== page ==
12 IS THE LONELIEST NUMBER
Sometimes when you're a comic book editor, certain projects come across your desk that, for one reason or another, you have to pass on, even when you really, really want to do it. I could rattle off some famous books that I turned down at both Dark Horse and Oni and that then went on to have great success, and for each one I can still say confidently that the success they had elsewhere is due to them being elsewhere. Sometimes you have to note what fits.
Though I don't believe I ever read a proposal for 12 Days, the new Tokyopop graphic novel, its author June Kim is definitely one of those cases. June proposed a couple of things to me, but the projects were never quite right. I really wanted to work with her, however, especially after she sent me her short story "B-612" in 2003 (part of it is available on her website, NoFish Entertainment). It remains one of the best short comic book pieces I have ever read. In a very few pages, June managed to evoke the breadth of a friendship on the eve of the pair parting. She illustrates the emotions unexpressed in the way they circle other subjects, the inability to find a mailbox a metaphor for communication avoided and prolonged to the point of it losing its potency. One of the girls doesn't like e-mail because it's too easy, doesn't like snail mail because it requires too much. Classic excuse making. As "B-612" ends, June traverses these doubts for her characters and manages a conclusion that is strikingly heartfelt and sentimental without being mawkish. It's extremely powerful. (The story was published in the second volume of an anthology called New Thing.)
Based on this story, I tried to find any kind of job for June at Oni, but even just trying to hire her as an artist for other people's stories never worked out. Of course, when I was looking for artists to collaborate with on my own projects, I approached her. Amusingly, she couldn't consider 12 Reasons Why I Love Her because she was doing 12 Days, her first full-length graphic novel. Once again, this worked out the best for both parties. 12 Reasons would not have been the same (nor would I) without Joëlle Jones, and the reading public would have been deprived of 12 Days.
Two things struck me about 12 Days right off the bat. One, June Kim has become an amazing draftsmen. Her ink line has strengthened while still remaining delicate, and she has a newfound attention to detail that makes her environments come across as strikingly real. Just look at that cover. It has an incredible depth and is full of gorgeous little pieces.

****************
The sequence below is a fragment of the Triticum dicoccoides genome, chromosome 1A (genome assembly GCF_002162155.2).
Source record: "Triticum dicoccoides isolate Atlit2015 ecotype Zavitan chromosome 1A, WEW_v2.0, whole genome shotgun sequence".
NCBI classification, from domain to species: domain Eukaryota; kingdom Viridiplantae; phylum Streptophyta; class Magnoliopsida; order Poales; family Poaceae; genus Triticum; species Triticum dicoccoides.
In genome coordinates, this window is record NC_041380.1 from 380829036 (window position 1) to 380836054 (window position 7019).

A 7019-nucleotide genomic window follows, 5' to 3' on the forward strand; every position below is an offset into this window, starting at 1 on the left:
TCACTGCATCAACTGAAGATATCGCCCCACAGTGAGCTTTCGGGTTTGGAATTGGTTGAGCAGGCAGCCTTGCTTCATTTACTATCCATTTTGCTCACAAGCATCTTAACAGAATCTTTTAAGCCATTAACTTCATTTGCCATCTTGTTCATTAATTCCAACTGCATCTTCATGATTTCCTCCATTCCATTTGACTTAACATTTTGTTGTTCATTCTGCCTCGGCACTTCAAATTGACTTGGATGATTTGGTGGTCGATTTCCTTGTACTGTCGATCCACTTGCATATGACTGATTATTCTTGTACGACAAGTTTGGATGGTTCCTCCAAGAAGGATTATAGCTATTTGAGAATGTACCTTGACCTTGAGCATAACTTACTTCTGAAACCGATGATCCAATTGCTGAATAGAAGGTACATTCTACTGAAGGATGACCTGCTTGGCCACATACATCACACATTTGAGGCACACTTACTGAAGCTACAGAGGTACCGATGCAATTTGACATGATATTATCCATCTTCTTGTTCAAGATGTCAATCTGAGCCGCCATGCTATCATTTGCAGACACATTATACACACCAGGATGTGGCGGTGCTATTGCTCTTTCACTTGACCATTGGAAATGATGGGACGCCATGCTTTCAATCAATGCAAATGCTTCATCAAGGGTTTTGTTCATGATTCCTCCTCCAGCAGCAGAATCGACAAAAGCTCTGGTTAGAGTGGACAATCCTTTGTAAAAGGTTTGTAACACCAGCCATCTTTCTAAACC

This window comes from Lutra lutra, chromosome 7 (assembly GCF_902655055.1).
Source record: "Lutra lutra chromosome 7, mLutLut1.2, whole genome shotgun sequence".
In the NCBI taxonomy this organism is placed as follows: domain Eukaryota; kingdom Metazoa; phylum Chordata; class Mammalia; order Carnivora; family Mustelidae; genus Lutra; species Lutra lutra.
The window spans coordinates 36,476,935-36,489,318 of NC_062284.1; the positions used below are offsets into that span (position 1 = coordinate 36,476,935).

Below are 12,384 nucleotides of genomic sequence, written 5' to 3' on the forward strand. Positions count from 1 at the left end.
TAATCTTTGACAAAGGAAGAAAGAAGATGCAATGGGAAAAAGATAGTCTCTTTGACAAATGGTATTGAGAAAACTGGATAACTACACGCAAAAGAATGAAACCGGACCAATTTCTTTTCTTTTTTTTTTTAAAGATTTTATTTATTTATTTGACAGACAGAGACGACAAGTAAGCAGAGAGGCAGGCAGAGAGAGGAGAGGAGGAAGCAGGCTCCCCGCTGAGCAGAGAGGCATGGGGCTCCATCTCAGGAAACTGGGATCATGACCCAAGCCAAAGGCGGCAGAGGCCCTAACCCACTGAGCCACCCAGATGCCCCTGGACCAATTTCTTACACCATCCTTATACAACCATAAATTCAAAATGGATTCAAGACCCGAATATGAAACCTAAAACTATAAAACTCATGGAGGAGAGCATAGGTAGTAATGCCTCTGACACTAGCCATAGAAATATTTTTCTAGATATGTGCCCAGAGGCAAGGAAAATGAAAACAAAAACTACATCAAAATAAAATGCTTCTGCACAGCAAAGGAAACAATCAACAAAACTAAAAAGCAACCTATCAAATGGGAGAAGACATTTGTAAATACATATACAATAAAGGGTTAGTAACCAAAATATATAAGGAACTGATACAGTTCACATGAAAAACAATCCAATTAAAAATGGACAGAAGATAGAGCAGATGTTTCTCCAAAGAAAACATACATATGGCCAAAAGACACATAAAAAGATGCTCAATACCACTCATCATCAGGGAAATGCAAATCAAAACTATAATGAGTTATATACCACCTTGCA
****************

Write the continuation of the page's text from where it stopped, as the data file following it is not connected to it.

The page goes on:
Two, this is a daring book for a writer/artist on her first time out. 12 Days is a one-off graphic novel about two people living in grief. Jackie first lost her lover, Noah, to the heterosexual world and marriage, and then to death, as Noah died in an accident coming home from her honeymoon. Now, with the help of Noah's brother, Nick, Jackie is going to cleanse the memory of the departed from her system. She will do so by consuming Noah's ashes. Over the course of twelve days, she works her way through the jar, reliving her time with Noah in her head and developing a camaraderie with Nick. Yet, something keeps the girlfriend and the brother from bonding completely. There is some contention in their new friendship, and he definitely has something of his own going on.
The storytelling in 12 Days is confidently structured. June moves in and out of past and present with subtle transitions, sometimes purposely disorienting the reader to cause the two timelines to blur together. She also uses parallel actions so that one event triggers the recollection of another. The mourning is heavy, willfully so on the part of the characters. They want out of it, for sure, but they are going to squeeze every ounce of sadness out of each day they have allotted themselves. When they aren't speaking, what they're feeling causes their faces to sag; when they are speaking, what they say displays their emotions the way opening a paper fan shows us the picture between the folds. Even when Nick and Jackie tease one another, the jokes are morbid, and they can never carry them so far as to completely leave their grief. The writing is brutally honest, and yet the reader never feels crushed by it. We are a quiet observer, watching with fascination as the characters move from page to page.
12 Days is a remarkable comic. I wish I had edited it. I wish my name was on it somewhere, just so I could have been a part of it. It deserves to be bought and read and praised by everyone everywhere. It's not the best comic this year with the number 12 in the title, but it's close. (Insert wink here.) I can offer no higher praise. Get it now, thank me later.
Current Soundtrack: The Ordinary Boys, How to Get Everything You Ever Wanted in Ten Easy Steps
Current Mood: impressed
[to leave comments, click on the time-stamp below, then scroll down on the new page] – All text (c) 2006 Jamie S. Rich
Images (c) 2006 June Kim and Tokyopop